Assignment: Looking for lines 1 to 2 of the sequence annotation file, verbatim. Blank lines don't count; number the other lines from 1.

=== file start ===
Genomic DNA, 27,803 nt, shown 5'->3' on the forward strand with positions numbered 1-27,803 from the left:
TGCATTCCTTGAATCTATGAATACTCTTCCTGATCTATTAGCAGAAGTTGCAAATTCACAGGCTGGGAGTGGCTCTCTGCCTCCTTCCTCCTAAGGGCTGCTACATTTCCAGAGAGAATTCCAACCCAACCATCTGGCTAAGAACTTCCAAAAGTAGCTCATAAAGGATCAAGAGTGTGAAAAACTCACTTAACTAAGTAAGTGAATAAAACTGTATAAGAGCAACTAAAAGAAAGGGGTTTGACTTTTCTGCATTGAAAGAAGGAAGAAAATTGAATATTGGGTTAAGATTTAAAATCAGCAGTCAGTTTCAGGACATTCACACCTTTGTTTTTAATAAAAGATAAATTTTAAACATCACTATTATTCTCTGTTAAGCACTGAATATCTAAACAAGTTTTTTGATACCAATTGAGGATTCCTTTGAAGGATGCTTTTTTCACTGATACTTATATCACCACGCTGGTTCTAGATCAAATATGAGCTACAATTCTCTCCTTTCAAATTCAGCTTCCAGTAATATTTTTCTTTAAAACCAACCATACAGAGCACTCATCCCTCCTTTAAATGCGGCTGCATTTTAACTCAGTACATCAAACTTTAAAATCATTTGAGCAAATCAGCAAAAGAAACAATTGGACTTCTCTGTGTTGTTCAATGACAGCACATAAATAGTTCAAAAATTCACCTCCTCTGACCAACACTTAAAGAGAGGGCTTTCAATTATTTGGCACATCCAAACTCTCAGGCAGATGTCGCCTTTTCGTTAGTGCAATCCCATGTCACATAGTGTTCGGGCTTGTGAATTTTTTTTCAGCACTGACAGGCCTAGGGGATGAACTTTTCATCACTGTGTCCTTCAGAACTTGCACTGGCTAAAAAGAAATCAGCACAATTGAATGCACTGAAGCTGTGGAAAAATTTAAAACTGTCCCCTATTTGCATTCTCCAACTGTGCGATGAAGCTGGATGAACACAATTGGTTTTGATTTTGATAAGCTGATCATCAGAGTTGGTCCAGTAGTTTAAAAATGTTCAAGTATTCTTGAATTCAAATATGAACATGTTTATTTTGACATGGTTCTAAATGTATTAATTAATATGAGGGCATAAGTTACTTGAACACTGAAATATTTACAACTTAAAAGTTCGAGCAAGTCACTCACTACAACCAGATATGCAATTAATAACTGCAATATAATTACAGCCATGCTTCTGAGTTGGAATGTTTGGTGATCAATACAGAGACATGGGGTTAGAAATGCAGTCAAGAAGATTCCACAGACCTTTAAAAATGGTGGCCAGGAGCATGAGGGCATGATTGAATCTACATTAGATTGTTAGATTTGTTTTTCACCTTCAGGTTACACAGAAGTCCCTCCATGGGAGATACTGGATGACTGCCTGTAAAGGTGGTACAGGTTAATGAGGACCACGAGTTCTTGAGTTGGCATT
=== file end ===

Genomic DNA, 27,803 nt, shown 5'->3' on the forward strand with positions numbered 1-27,803 from the left:
TGCATTCCTTGAATCTATGAATACTCTTCCTGATCTATTAGCAGAAGTTGCAAATTCACAGGCTGGGAGTGGCTCTCTGCCTCCTTCCTCCTAAGGGCTGCTACATTTCCAGAGAGAATTCCAACCCAACCATCTGGCTAAGAACTTCCAAAAGTAGCTCATAAAGGATCAAGAGTGTGAAAAACTCACTTAACTAAGTAAGTGAATAAAACTGTATAAGAGCAACTAAAAGAAAGGGGTTTGACTTTTCTGCATTGAAAGAAGGAAGAAAATTGAATATTGGGTTAAGATTTAAAATCAGCAGTCAGTTTCAGGACATTCACACCTTTGTTTTTAATAAAAGATAAATTTTAAACATCACTATTATTCTCTGTTAAGCACTGAATATCTAAACAAGTTTTTTGATACCAATTGAGGATTCCTTTGAAGGATGCTTTTTTCACTGATACTTATATCACCACGCTGGTTCTAGATCAAATATGAGCTACAATTCTCTCCTTTCAAATTCAGCTTCCAGTAATATTTTTCTTTAAAACCAACCATACAGAGCACTCATCCCTCCTTTAAATGCGGCTGCATTTTAACTCAGTACATCAAACTTTAAAATCATTTGAGCAAATCAGCAAAAGAAACAATTGGACTTCTCTGTGTTGTTCAATGACAGCACATAAATAGTTCAAAAATTCACCTCCTCTGACCAACACTTAAAGAGAGGGCTTTCAATTATTTGGCACATCCAAACTCTCAGGCAGATGTCGCCTTTTCGTTAGTGCAATCCCATGTCACATAGTGTTCGGGCTTGTGAATTTTTTTTCAGCACTGACAGGCCTAGGGGATGAACTTTTCATCACTGTGTCCTTCAGAACTTGCACTGGCTAAAAAGAAATCAGCACAATTGAATGCACTGAAGCTGTGGAAAAATTTAAAACTGTCCCCTATTTGCATTCTCCAACTGTGCGATGAAGCTGGATGAACACAATTGGTTTTGATTTTGATAAGCTGATCATCAGAGTTGGTCCAGTAGTTTAAAAATGTTCAAGTATTCTTGAATTCAAATATGAACATGTTTATTTTGACATGGTTCTAAATGTATTAATTAATATGAGGGCATAAGTTACTTGAACACTGAAATATTTACAACTTAAAAGTTCGAGCAAGTCACTCACTACAACCAGATATGCAATTAATAACTGCAATATAATTACAGCCATGCTTCTGAGTTGGAATGTTTGGTGATCAATACAGAGACATGGGGTTAGAAATGCAGTCAAGAAGATTCCACAGACCTTTAAAAATGGTGGCCAGGAGCATGAGGGCATGATTGAATCTACATTAGATTGTTAGATTTGTTTTTCACCTTCAGGTTACACAGAAGTCCCTCCATGGGAGATACTGGATGACTGCCTGTAAAGGTGGTACAGGTTAATGAGGACCACGAGTTCTTGAGTTGGCATT